Growing up, I used to hear similar sayings all the time that I did not really believe and just thought were cliché, like “don’t judge a book by its cover” or “there are two sides to every story.” At that point, I thought I knew everything there was to know, but in reality, I knew very little about anything.
As I grew older, I studied math and statistics in school and was taught there is only one answer to a given problem. Whether it was a calculation, a true statement for a theorem, or something else, there was always only one right answer. Everything was black and white.
Then, as I got older and had a family, I was presented a challenge. My oldest son is autistic. Without going into much detail, it can be very frustrating because the way he looks at the world and perceives things is very different than how I perceive things or how other kids perceive things. To him, the world is just like we are taught in math and statistics: black or white, right or wrong, true or false. There is no room for interpretation, and there are not multiple sides to every story.
Eventually, I started diving more into data literacy and had a realization. A data point, a piece of evidence, or an observation—they all actually have many sides and are all parts of a puzzle. There is a story there waiting to be unlocked. It is true the value of a point of data may be the number two or the color yellow, but what does that really mean, and what can we do with that information? This ties to the concept of data-informed decision-making. A single piece of data, a single observation, or a piece of evidence is one-dimensional. When you start to combine data together, you are starting to put the pieces of the puzzle together. Then, when you add in your experiences and beliefs to it, along with the experiences and beliefs of others, the data starts to come to life and tell you a story—a story that can give you great wisdom and insights. This is one reason why decision-making should celebrate diversity and inclusion and be a team sport, as you are able to see multiple sides of the data and what its story is.
With that realization and gained wisdom, I started to apply this thinking to my son. I stopped looking at his attitudes and behaviors as wrong. Just like with data, there is a story there and a puzzle that was waiting to be put together. I just needed to put aside my bias and try to understand his side of the story based on his experiences and beliefs.
My goal now is to continually educate him on different perspectives in the hope he will be well rounded and cultured one day and see that the world is not black and white. While this has not been a total success yet, the tenets in data literacy are the same ones I now apply to him. I am always curious why he believes what he believes and why he does what he does. I challenge him often, and I ask him sometimes to think through his thought process so that I can hear his perspective. In many cases, I have left the conversation realizing it was I who had tunnel vision and bias, not him. It has opened up an entirely new world of collaboration between us, and I have a ton more wisdom than I did before as a result.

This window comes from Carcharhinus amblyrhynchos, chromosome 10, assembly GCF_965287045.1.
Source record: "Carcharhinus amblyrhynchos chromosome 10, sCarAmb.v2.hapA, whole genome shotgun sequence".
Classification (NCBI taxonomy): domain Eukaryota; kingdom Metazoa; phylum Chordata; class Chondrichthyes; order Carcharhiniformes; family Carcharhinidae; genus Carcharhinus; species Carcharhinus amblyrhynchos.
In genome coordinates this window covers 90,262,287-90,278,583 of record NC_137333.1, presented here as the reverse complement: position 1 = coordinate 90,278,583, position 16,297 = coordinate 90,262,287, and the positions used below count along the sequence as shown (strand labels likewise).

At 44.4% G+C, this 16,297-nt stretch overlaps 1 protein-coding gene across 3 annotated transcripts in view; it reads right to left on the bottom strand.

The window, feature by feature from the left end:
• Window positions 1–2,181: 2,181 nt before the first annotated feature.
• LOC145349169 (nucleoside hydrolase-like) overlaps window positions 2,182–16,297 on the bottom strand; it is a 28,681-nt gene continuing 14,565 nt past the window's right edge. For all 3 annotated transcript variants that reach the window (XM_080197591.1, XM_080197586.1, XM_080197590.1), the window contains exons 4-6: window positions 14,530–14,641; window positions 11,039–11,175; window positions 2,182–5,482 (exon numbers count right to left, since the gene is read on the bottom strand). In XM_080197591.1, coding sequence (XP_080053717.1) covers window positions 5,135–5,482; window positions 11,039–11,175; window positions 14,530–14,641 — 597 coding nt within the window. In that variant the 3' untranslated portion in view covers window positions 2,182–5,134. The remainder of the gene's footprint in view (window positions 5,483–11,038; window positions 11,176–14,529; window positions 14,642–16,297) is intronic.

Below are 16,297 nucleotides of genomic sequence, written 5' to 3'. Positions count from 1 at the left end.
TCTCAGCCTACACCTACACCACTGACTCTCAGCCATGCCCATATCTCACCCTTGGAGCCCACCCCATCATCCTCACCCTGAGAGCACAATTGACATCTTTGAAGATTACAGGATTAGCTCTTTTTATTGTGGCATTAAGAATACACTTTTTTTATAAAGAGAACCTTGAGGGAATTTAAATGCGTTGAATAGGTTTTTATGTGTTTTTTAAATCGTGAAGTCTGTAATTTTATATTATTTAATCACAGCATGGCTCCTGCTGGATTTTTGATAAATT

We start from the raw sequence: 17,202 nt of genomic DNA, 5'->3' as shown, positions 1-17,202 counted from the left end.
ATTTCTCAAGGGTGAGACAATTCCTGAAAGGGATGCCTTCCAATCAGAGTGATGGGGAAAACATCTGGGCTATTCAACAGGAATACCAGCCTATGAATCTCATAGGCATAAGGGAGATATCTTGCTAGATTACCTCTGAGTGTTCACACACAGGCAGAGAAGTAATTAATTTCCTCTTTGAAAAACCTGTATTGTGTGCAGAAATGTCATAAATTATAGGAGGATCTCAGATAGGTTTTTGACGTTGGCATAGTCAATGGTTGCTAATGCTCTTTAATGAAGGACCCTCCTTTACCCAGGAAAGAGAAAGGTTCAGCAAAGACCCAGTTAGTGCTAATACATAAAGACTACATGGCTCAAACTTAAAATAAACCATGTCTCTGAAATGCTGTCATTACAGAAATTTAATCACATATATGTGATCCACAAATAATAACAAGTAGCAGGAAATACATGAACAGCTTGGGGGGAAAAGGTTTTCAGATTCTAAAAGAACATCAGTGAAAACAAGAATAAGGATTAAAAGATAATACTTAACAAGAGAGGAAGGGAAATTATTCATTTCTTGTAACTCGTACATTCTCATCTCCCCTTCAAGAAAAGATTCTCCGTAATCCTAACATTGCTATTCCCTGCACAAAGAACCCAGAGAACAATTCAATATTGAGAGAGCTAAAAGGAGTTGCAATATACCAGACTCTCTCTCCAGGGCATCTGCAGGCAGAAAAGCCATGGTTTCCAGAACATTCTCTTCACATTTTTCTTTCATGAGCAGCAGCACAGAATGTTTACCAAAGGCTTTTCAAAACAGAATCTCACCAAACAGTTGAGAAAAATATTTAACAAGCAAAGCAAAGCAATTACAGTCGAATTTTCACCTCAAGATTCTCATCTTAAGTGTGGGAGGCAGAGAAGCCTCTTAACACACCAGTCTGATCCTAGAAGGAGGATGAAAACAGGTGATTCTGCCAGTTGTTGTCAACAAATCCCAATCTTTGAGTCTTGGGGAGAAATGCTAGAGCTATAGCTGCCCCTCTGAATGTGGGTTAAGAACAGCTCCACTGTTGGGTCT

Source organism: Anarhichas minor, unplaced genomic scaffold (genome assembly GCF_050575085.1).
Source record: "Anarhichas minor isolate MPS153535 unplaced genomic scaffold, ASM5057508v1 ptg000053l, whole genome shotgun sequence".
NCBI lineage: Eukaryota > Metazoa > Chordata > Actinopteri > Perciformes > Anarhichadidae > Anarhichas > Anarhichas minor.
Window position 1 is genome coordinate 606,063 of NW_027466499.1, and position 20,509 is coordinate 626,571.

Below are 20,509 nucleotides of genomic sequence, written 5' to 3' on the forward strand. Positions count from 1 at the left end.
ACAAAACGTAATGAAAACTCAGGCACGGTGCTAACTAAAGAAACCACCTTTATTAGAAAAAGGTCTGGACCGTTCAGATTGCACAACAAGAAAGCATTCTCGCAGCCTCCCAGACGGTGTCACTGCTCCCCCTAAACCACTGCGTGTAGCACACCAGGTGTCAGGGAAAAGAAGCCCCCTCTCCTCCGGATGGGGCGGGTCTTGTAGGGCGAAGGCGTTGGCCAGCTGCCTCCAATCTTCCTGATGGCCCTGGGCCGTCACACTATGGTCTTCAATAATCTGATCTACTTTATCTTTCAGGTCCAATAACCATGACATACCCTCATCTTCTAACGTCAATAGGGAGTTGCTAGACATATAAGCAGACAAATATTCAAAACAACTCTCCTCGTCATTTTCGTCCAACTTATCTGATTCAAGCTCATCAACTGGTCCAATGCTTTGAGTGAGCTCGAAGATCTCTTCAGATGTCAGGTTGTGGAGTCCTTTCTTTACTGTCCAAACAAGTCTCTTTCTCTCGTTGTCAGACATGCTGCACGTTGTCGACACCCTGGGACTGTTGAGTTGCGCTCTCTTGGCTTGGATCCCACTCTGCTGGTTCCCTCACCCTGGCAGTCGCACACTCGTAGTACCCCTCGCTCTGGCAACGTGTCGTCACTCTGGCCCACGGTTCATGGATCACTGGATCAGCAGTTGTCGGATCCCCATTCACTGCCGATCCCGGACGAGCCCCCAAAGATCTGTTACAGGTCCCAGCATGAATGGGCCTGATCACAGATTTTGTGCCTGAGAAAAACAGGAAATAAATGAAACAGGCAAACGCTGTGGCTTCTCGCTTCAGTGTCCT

Let’s go back to data for a second. In business, we should not think like we did back in school that there is only one right answer when it comes to data and analytics. Your experiences combined with others’ experiences will allow you to turn that data into insights and wisdom that will continue to help businesses, society, and our planet. Continue to be curious about the data, and challenge it. Try to find ways to disprove your assumptions and beliefs rather than looking to justify them. And just like I now celebrate the diversity and different perspectives from my son, I also preach that businesses should do the same when they are making decisions. Seeking diverse perspectives will help you understand the different sides and stories data can tell, and it truly can change the world by helping you make more-informed decisions.
This book provides a process and a methodology to follow regarding how you can take data and apply yours and other perspectives to make data-informed decisions. Investments in data strategy and analytics will be useless, and can even be harmful, unless individuals and organizations can leverage anthropological skills and understand behaviors and psychology to provide the right context for the data (in addition to the more technical skills around data and analytics).
Therefore, this book and the process and methodology described are a combination of multiple areas, including analytics, psychology, anthropology, and enterprise thinking.
This book can be used by anyone who needs to make decisions at any level of an organization. The data-informed decision-making process is iterative and not linear, and different types of decisions may require different parts of the steps or different tools within each step. Therefore, there are a wide range of tools and models discussed in the book. All the tools and models are not discussed in any great length, as entire books can and are devoted to them. Think of them as a tool kit from which you can pull from when making decisions.
I hope you enjoy this book, and, more importantly, I hope that you receive the same value from the knowledge within it that I have received over the years.